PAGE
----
As you can imagine, Kentucky equipment manager Tom Kalinowski has 40 year’s worth of stories that couldn’t all fit into a neat, little package in the newspaper.
So below are a few of my favorite tidbits that came from various interviews with and about UK football’s beloved equipment manager.
▪ The first time Kalinowski ever laid eyes on the university that he would work for some 40-plus years was when he registered for classes in 1974.
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Kalinowski, who is originally from Middletown, Conn., only knew about Kentucky because a friend from Xavier High School, Greg Woods, was recruited by and attended UK.
Kalinowski was a student manager at the high school for baseball, football and basketball and talked with then-UK assistant coach Nick Nicolau, who was recruiting a few players from that area at the time, about coming down and doing something similar at Kentucky.
“At the time, I didn’t even know what league Kentucky was in to be honest with you,” Kalinowski said. “I had a trash can that had all the leagues on it and I was like, ‘Oh, man, they’re playing with Alabama and LSU.’”
As a student assistant, he worked for Buckshot Underwood, whom Kalinowski replaced.
▪ Kalinowski almost left Kentucky after one semester.
“I got homesick after my first semester and was going to transfer,” he explained. “I was going to go back home and be with family.”
He changed his mind while walking across campus to spring football practice and noticed what used to be unofficially called Blanding Beach.
“People were outside getting sun tans and stuff,” he smiled. “That doesn’t happen in Connecticut in April.”
▪ The longtime equipment manager, who has worked for eight head coaches now, refuses to say which of them is his favorite, but he’s still quite partial to a specific team.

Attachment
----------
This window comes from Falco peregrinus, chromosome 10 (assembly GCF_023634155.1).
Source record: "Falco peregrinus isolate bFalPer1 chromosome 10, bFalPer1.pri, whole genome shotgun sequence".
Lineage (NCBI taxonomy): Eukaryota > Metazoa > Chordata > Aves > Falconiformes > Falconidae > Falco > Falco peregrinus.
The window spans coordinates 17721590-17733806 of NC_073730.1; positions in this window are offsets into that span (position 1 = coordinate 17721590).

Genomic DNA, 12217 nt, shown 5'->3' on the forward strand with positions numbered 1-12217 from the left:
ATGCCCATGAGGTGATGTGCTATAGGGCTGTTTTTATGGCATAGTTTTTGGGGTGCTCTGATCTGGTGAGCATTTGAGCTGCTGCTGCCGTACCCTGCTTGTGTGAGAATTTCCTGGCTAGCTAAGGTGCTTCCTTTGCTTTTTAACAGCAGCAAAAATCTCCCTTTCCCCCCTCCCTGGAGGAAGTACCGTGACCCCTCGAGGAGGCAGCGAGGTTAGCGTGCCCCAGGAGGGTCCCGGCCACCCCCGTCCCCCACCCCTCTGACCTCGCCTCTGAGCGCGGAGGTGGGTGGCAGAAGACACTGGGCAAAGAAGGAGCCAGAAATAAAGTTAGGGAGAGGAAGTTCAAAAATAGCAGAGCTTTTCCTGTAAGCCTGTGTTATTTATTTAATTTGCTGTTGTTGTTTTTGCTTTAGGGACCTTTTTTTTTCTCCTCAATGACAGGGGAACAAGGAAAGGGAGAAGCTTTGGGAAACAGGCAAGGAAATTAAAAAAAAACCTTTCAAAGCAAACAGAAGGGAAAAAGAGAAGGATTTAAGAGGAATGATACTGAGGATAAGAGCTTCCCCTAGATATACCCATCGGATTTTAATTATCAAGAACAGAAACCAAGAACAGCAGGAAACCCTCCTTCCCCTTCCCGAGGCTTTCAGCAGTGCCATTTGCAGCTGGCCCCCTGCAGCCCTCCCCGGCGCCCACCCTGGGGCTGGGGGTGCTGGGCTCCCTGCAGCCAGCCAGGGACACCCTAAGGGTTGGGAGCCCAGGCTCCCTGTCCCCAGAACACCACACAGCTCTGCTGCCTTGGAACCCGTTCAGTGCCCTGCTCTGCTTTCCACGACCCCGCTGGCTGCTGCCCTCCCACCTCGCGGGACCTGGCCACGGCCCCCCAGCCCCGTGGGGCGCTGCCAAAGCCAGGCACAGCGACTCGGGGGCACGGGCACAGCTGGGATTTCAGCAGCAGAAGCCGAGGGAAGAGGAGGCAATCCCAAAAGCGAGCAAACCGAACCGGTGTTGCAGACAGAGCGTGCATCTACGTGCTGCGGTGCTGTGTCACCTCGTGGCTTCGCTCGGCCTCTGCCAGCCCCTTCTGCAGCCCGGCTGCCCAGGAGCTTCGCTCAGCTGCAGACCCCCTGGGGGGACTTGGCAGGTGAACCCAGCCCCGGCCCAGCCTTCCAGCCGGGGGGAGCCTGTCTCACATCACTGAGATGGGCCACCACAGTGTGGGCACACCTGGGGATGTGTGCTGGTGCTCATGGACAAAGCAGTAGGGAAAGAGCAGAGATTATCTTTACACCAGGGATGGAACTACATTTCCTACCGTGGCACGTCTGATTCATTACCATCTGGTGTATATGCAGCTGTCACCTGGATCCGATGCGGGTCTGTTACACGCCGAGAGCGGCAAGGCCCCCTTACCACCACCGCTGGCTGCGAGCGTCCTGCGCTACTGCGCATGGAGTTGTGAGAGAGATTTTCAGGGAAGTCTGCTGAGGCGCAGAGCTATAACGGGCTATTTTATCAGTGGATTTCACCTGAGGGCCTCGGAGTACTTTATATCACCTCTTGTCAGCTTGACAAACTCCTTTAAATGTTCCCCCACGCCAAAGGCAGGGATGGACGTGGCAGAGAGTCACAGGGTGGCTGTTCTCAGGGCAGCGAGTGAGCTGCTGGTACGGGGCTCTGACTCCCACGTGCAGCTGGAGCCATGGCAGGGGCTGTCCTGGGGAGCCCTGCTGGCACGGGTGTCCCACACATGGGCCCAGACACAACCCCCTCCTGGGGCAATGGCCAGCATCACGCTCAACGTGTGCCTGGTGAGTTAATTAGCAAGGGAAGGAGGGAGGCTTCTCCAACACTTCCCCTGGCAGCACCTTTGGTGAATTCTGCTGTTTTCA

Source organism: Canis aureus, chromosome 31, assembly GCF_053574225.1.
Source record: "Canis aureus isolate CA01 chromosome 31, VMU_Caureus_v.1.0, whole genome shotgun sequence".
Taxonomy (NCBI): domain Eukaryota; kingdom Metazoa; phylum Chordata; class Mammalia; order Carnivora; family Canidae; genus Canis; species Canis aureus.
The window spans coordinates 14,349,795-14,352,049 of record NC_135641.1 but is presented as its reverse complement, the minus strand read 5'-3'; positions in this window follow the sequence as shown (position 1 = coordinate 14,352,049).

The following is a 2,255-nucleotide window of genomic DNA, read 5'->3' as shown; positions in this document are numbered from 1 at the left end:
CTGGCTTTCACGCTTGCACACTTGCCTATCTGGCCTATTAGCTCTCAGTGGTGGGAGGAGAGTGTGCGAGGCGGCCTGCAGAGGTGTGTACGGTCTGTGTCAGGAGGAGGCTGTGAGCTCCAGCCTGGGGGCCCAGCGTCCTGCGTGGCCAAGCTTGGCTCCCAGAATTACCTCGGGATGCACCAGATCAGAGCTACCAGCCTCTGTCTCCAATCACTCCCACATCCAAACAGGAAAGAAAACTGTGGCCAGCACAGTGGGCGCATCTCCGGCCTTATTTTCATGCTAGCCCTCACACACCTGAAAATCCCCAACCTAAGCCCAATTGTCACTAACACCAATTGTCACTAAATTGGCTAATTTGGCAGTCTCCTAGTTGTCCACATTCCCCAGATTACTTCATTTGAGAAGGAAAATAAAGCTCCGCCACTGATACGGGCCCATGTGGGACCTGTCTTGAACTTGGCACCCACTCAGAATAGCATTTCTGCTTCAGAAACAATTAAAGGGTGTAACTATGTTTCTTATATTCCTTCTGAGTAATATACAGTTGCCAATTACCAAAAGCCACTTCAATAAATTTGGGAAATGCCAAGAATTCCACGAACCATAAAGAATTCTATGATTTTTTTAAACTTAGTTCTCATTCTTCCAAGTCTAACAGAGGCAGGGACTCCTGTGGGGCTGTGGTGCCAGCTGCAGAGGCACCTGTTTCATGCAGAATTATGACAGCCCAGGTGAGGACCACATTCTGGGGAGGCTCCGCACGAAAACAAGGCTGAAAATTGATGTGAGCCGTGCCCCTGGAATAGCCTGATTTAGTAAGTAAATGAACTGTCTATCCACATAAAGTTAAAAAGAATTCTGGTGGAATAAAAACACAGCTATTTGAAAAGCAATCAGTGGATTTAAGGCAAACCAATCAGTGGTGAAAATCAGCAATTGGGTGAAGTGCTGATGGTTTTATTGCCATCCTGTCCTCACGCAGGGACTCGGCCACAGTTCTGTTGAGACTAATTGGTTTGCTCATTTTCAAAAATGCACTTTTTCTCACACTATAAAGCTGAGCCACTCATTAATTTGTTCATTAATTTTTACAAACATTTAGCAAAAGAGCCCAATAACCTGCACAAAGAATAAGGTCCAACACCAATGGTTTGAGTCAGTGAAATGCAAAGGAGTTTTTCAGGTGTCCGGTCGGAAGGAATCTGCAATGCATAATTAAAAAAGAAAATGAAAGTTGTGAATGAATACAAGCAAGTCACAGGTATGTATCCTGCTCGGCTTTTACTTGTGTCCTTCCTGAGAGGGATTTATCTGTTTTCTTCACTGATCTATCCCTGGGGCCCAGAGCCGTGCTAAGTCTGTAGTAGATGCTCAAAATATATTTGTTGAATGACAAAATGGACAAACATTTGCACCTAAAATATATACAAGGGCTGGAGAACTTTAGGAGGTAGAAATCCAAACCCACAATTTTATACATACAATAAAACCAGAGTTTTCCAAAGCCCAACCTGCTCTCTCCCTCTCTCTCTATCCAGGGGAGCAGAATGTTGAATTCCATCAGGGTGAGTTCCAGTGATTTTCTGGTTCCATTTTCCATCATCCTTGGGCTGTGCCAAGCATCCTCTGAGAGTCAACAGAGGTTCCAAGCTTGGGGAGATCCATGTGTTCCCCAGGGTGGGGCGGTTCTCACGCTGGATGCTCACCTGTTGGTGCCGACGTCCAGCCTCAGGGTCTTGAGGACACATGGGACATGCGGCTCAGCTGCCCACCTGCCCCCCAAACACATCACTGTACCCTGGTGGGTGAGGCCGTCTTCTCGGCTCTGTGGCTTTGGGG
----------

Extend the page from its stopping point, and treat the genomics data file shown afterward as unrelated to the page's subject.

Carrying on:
“My heart is with the ’77 team,” he said. “Those were my guys.”
That group still has an annual reunion and he’s good friends with most of them.
Some of the seasons run together, but Kalinowski said each team has something special about it. “Even the 0-10-1 team under (Jerry) Claiborne was so special to me,” he said. “They’re all special because they’re all different.”
▪ About 20 years into the job, Kalinowski said he pondered looking for a new line of work, one that would have more regular hours. But a player reunion changed his mind.
“All these kids came back and all of the sudden a little light went on and I was like, ‘Man, maybe I just need to stay because I’m the only one they really know around here,’” he said. “This is the path the good Lord gave me.”
Even though coaches, administrators and staffs have changed, Kalinowski has become a glue guy for players when they return.
“It’s really impressive,” said Allen “Tink” Belcher, UK’s assistant equipment manager. “He can relate to any kid. You see these older guys come in. They all know him. He remembers them.
“Through generations, he knows everybody and they all come in, they all come down to see him. He relates to every generation.”
▪ Mark Stoops and Kalinowski have developed a strong friendship, with the head coach noting that he makes life difficult for the equipment manager and his staff sometimes.
“There’s days we’re walking out there and I’m like, ‘No, the field’s too wet, we’re moving it inside,’” Stoops said. “And he probably wants to rip his hair out because he’s got all this stuff to move in there within 15-20 minutes. To do it and get it done on a daily basis, just things like that — keep players happy every day, try to boost them up. It takes talent. TK’s very underappreciated that way.”
One new responsibility Stoops gave Kalinowski when he arrived at UK was managing the practice schedule and manning a loud bullhorn to keep assistant coaches and players on task. The bullhorn and several air horns sit on top of Kalinowski’s desk.
“I was scared to death at first to do that,” he admitted.
Laughing, Stoops finds that hard to believe. “TK took that bullhorn to the next level.”
▪ Thinking the question would lead to an answer about the most difficult losses he’s witnessed, I asked Kalinowski if the job ever broke his heart.
His response was not what I expected.
“Not spending enough time with my family,” he said. “That’s the biggest thing. Messes up some stuff, probably not being a good enough husband or a good enough father. That’s the thing that breaks your heart.”
One of Kalinowski’s sons, Ian, is a graduate assistant who helps with recruiting for Kentucky football.